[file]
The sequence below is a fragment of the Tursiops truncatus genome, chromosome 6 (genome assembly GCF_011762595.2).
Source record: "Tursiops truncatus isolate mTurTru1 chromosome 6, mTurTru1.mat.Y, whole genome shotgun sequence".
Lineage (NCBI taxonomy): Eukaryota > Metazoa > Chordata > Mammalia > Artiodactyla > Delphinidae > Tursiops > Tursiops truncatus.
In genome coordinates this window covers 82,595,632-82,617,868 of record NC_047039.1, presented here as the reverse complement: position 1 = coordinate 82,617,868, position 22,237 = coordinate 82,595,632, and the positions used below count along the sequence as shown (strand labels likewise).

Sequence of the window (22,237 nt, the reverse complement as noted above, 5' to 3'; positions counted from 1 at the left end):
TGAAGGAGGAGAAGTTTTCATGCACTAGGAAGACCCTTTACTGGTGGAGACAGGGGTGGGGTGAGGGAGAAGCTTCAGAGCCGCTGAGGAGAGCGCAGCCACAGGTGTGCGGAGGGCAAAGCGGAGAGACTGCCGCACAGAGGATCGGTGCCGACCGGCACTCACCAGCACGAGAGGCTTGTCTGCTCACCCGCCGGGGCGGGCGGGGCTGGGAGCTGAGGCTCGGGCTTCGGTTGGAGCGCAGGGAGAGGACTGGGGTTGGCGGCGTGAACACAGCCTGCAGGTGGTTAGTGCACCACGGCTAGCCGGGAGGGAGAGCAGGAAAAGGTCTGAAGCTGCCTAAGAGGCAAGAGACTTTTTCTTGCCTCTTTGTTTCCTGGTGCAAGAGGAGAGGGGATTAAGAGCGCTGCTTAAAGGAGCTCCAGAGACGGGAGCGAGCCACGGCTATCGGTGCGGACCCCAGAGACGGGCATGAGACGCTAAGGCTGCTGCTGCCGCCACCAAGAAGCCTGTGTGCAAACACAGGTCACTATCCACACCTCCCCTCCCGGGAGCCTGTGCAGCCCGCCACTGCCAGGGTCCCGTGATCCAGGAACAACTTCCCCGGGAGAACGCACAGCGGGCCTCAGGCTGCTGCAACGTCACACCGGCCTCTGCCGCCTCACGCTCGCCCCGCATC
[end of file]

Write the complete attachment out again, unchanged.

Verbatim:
The sequence below is a fragment of the Tursiops truncatus genome, chromosome 6 (genome assembly GCF_011762595.2).
Source record: "Tursiops truncatus isolate mTurTru1 chromosome 6, mTurTru1.mat.Y, whole genome shotgun sequence".
Lineage (NCBI taxonomy): Eukaryota > Metazoa > Chordata > Mammalia > Artiodactyla > Delphinidae > Tursiops > Tursiops truncatus.
In genome coordinates this window covers 82,595,632-82,617,868 of record NC_047039.1, presented here as the reverse complement: position 1 = coordinate 82,617,868, position 22,237 = coordinate 82,595,632, and the positions used below count along the sequence as shown (strand labels likewise).

Sequence of the window (22,237 nt, the reverse complement as noted above, 5' to 3'; positions counted from 1 at the left end):
TGAAGGAGGAGAAGTTTTCATGCACTAGGAAGACCCTTTACTGGTGGAGACAGGGGTGGGGTGAGGGAGAAGCTTCAGAGCCGCTGAGGAGAGCGCAGCCACAGGTGTGCGGAGGGCAAAGCGGAGAGACTGCCGCACAGAGGATCGGTGCCGACCGGCACTCACCAGCACGAGAGGCTTGTCTGCTCACCCGCCGGGGCGGGCGGGGCTGGGAGCTGAGGCTCGGGCTTCGGTTGGAGCGCAGGGAGAGGACTGGGGTTGGCGGCGTGAACACAGCCTGCAGGTGGTTAGTGCACCACGGCTAGCCGGGAGGGAGAGCAGGAAAAGGTCTGAAGCTGCCTAAGAGGCAAGAGACTTTTTCTTGCCTCTTTGTTTCCTGGTGCAAGAGGAGAGGGGATTAAGAGCGCTGCTTAAAGGAGCTCCAGAGACGGGAGCGAGCCACGGCTATCGGTGCGGACCCCAGAGACGGGCATGAGACGCTAAGGCTGCTGCTGCCGCCACCAAGAAGCCTGTGTGCAAACACAGGTCACTATCCACACCTCCCCTCCCGGGAGCCTGTGCAGCCCGCCACTGCCAGGGTCCCGTGATCCAGGAACAACTTCCCCGGGAGAACGCACAGCGGGCCTCAGGCTGCTGCAACGTCACACCGGCCTCTGCCGCCTCACGCTCGCCCCGCATC